Baking Adventures (Part 3): Pavlova

Created and named in honour of a famous Russian ballerina, the pavlova is a dessert that’s magnificent to behold, yet elegant in its rustic simplicity. Think of the pavlova as an oversized, light-as-air meringue, but with a dreamy, pillowy marshmallow interior.

This is a real showstopper of a dessert that’s really easy to make. I would, however, recommend reading my Basics post on whipping egg whites before attempting the recipe, just so you know exactly what you’re in for when dealing with egg whites.


  • 4 egg whites
  • A pinch of salt
  • 250g caster sugar
  • 2 tsp cornflour
  • 1 tsp white wine vinegar
  • 1 tsp vanilla extract

To serve:

  • 2 cups whipping cream
  • Your favourite fruits

Serves 6-8


Step 1: Preheat your oven to 175°C (350°F). On a piece of baking paper, draw an 8-inch circle. No need to get out your compasses, just trace the outline of a cake tin.

This circle will help you later to shape the pavlova. Turn the paper over so that you’re not eating lead, and place it on a baking tray.

Step 2: Beat the egg whites with the salt until foamy. While your mixer is still running, add in half of the sugar a tablespoon at a time.

Step 3: When about three-quarters of the sugar has been mixed in, add the cornflour, vinegar and vanilla extract. Mix in the remaining sugar by the tablespoon until the mixture is stiff and shiny.

When you lift up your whisk attachment, the meringue should be able to hold its shape. And when you pinch the mixture, you shouldn’t feel any sugar granules.

Step 4: Pour the batter onto the baking tray in the middle of the drawn circle. Using a spatula or a large metal spoon, smooth the sides of the pavlova, using the circle you drew earlier as a guide. For the top, you can just smooth it out. Otherwise, touch the flat of your spatula/spoon on the pavlova and pull away quickly to create spikes. The spikes will make your pavlova a little more crunchy when cooked.

Step 5: Put the pavlova in the oven and immediately turn the temperature down to 150°C (300°F). Bake for 75 minutes.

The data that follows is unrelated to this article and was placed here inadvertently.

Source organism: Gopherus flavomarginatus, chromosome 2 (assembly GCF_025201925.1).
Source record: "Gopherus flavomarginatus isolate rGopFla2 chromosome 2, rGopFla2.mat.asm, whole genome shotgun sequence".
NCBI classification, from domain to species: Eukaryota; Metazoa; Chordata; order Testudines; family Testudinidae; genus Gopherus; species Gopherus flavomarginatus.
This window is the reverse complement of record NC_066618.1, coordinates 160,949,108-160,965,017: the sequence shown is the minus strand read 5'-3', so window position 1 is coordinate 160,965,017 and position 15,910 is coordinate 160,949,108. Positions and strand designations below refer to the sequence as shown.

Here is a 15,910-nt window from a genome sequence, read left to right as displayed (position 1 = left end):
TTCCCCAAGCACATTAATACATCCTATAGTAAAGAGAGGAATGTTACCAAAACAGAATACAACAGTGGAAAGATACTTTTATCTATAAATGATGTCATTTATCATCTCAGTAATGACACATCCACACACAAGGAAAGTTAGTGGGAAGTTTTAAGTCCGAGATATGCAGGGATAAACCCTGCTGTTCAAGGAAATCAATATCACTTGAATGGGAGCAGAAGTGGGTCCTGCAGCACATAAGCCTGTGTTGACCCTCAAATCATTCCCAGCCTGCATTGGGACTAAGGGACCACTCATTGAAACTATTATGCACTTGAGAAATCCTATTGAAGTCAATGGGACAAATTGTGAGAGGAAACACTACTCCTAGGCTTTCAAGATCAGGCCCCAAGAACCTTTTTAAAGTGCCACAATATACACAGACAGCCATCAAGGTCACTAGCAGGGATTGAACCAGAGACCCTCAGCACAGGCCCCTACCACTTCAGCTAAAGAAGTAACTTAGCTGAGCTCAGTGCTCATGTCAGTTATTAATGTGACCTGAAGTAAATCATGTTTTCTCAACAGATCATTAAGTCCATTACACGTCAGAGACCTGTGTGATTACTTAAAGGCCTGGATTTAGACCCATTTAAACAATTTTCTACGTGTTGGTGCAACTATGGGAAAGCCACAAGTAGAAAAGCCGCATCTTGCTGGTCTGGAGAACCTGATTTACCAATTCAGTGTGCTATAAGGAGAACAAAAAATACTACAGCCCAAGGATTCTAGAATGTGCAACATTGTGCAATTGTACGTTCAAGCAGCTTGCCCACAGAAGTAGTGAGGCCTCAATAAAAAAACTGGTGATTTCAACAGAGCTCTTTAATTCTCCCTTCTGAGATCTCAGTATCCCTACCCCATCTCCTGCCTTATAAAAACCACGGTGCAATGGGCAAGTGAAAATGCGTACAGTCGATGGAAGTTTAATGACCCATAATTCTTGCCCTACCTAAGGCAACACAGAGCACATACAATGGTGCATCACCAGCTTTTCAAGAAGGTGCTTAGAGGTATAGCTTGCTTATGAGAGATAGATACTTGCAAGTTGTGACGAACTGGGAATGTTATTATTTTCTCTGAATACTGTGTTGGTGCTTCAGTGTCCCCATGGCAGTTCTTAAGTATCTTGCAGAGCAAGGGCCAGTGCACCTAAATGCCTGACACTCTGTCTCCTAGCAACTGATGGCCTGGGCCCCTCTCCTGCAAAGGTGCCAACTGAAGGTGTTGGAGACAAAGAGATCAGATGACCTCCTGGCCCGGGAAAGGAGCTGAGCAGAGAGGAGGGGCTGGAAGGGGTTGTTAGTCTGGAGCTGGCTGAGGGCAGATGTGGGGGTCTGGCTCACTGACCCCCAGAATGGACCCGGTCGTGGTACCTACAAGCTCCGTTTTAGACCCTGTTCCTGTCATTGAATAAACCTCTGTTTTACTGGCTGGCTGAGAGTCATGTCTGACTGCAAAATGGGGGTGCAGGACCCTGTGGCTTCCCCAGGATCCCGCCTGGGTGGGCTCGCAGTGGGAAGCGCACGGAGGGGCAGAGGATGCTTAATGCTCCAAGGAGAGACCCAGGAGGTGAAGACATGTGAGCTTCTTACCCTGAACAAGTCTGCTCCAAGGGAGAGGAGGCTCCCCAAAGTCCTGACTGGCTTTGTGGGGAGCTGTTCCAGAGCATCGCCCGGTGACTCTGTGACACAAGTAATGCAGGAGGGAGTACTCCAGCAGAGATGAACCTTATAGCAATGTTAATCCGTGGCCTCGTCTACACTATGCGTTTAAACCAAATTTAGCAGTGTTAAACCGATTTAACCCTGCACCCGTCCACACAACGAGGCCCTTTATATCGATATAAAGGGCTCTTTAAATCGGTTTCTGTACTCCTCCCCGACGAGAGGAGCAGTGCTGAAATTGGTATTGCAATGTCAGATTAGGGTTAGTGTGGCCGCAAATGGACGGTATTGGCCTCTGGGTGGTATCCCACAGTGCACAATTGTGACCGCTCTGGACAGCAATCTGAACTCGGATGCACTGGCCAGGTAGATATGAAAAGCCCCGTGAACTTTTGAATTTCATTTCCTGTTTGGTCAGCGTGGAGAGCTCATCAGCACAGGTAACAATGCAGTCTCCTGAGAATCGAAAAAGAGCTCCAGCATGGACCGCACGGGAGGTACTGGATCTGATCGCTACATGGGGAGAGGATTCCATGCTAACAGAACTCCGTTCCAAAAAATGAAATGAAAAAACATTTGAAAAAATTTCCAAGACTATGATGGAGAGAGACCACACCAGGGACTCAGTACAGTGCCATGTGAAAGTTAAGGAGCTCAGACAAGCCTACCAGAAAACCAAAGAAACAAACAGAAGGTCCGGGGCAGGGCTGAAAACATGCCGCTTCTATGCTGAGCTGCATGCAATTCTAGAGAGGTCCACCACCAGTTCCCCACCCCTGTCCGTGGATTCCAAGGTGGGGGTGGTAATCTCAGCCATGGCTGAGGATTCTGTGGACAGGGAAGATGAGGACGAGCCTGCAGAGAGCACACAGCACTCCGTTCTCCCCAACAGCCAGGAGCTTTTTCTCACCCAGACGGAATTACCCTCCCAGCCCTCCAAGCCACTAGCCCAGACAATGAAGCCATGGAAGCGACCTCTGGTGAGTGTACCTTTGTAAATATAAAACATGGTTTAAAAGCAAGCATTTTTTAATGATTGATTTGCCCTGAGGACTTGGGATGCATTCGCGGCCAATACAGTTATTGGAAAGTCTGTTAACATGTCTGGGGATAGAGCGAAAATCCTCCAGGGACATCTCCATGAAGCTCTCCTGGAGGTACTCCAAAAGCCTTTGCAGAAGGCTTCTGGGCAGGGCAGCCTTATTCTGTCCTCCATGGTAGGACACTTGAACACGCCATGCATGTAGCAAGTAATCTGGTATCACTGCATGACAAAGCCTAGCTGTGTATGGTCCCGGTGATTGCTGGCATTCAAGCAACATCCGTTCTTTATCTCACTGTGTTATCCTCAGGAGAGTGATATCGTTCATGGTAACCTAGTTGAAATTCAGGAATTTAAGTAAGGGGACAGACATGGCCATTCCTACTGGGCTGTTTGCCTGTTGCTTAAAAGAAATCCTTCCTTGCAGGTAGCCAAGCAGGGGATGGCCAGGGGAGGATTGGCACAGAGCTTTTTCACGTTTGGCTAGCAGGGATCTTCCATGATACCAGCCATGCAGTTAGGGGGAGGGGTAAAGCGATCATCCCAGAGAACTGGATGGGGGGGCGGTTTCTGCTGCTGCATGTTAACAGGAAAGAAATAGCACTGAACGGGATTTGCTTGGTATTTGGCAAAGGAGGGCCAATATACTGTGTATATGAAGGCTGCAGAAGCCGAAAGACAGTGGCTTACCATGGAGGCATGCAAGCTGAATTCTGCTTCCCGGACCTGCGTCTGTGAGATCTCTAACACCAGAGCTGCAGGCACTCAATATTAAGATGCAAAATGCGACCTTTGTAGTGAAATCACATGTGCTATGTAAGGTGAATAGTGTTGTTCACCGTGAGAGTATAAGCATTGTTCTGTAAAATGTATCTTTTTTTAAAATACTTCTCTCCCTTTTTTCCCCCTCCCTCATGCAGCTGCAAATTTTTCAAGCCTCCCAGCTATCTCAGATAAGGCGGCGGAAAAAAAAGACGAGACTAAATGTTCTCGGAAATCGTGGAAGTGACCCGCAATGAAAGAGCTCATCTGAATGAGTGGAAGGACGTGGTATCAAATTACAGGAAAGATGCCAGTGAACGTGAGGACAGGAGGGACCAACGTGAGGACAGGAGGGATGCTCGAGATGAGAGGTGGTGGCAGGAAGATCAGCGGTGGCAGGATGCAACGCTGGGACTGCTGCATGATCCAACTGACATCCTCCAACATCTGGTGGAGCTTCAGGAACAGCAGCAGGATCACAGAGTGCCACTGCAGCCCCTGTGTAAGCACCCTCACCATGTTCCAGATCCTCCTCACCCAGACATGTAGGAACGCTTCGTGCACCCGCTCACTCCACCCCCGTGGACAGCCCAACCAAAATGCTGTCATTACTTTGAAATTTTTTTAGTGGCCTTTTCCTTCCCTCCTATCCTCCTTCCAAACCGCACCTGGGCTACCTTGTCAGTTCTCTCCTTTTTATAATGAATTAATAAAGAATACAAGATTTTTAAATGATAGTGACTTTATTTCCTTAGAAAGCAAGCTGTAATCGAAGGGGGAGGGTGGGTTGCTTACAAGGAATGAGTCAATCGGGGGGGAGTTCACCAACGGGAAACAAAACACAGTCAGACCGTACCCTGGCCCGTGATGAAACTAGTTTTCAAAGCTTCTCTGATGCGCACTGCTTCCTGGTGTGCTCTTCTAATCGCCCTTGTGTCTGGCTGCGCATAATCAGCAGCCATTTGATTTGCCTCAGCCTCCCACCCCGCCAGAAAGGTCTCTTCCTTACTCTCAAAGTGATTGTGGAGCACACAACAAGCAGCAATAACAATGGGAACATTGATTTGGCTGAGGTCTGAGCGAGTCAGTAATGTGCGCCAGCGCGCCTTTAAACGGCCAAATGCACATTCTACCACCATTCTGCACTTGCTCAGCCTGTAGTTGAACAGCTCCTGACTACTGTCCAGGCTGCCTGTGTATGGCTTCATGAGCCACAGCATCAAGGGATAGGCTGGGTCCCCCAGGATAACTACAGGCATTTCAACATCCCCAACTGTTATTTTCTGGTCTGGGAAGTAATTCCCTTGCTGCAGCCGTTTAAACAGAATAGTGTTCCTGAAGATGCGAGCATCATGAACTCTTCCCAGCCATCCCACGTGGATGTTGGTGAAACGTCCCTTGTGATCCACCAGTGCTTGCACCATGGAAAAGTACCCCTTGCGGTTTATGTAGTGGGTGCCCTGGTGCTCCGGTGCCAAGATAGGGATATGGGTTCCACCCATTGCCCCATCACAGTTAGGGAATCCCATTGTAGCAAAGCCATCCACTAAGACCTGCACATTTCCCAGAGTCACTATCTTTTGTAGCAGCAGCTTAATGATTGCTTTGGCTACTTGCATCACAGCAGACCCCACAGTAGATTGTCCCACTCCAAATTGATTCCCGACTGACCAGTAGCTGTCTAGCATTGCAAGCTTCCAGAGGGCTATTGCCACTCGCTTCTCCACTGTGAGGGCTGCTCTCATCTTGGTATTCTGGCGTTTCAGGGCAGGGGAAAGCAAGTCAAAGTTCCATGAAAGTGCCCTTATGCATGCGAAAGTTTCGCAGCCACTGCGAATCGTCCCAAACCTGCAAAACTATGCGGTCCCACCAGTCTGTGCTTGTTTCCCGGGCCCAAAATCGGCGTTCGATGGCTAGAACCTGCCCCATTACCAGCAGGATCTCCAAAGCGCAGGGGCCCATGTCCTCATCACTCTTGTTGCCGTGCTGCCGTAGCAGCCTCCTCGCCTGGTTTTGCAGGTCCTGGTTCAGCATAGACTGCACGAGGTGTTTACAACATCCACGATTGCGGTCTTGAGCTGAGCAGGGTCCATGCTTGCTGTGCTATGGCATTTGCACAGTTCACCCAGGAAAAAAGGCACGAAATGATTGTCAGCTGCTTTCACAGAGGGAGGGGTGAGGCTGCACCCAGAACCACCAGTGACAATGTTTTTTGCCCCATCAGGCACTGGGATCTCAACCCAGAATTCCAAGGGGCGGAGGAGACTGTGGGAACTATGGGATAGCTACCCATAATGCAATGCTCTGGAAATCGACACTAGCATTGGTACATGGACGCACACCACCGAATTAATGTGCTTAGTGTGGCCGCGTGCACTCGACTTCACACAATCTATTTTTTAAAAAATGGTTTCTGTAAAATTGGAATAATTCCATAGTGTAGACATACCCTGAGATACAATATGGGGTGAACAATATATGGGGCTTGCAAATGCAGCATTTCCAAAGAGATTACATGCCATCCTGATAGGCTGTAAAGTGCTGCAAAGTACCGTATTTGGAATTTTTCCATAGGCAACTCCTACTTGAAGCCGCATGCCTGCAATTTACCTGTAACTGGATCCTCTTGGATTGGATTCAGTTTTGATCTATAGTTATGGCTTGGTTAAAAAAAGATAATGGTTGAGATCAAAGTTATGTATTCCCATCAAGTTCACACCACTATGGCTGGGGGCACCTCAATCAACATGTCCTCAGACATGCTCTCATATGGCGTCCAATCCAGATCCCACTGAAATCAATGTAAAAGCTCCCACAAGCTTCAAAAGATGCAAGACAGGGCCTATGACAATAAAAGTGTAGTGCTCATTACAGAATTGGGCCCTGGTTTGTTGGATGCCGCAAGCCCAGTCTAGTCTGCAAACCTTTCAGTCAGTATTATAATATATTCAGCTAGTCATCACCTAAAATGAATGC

Step 6: When the time is up, turn off the oven and open the oven door a crack. Leave the pavlova in the oven to cool for at least an hour. Yes, it will collapse and crack, but that’s the beauty of it. Besides, you’re going to cover most of the top with whipped cream anyway!

Step 7: Drag the pavlova on its baking paper onto your serving platter to minimise damage. Or you could just serve it right on the baking tray! Whip the cream until thick and pile onto the pavlova. Top with your favourite fruits and serve proudly.

Baking Adventures is a collaboration between Basic Bakes and QuirkyChic. QuirkyChic is a Fashion, Beauty and Lifestyle blog by Caroline & Ruth. To find out more about them, click here. Expect a new Baking Adventure every second Friday of the month!

2 thoughts on “Baking Adventures (Part 3): Pavlova”

  • Hi Siti, the vinegar is needed in the pavlova to keep the inside a soft marshmallow-y texture as the outside crisps up. Any acid will do as long as you’re wary of taste and colour. To that end, most other vinegars can be used in place of white wine vinegar e.g., rice wine vinegar, malt vingear, even red wine vinegar (although malt and red vine vinegars may taint the whiteness of the pavlova slightly). The same amount of lemon juice should work as well, though expect a tiny bit of lemony flavour in your pavlova, which isn’t altogether a bad thing. Let me know how your pavlova turns out!

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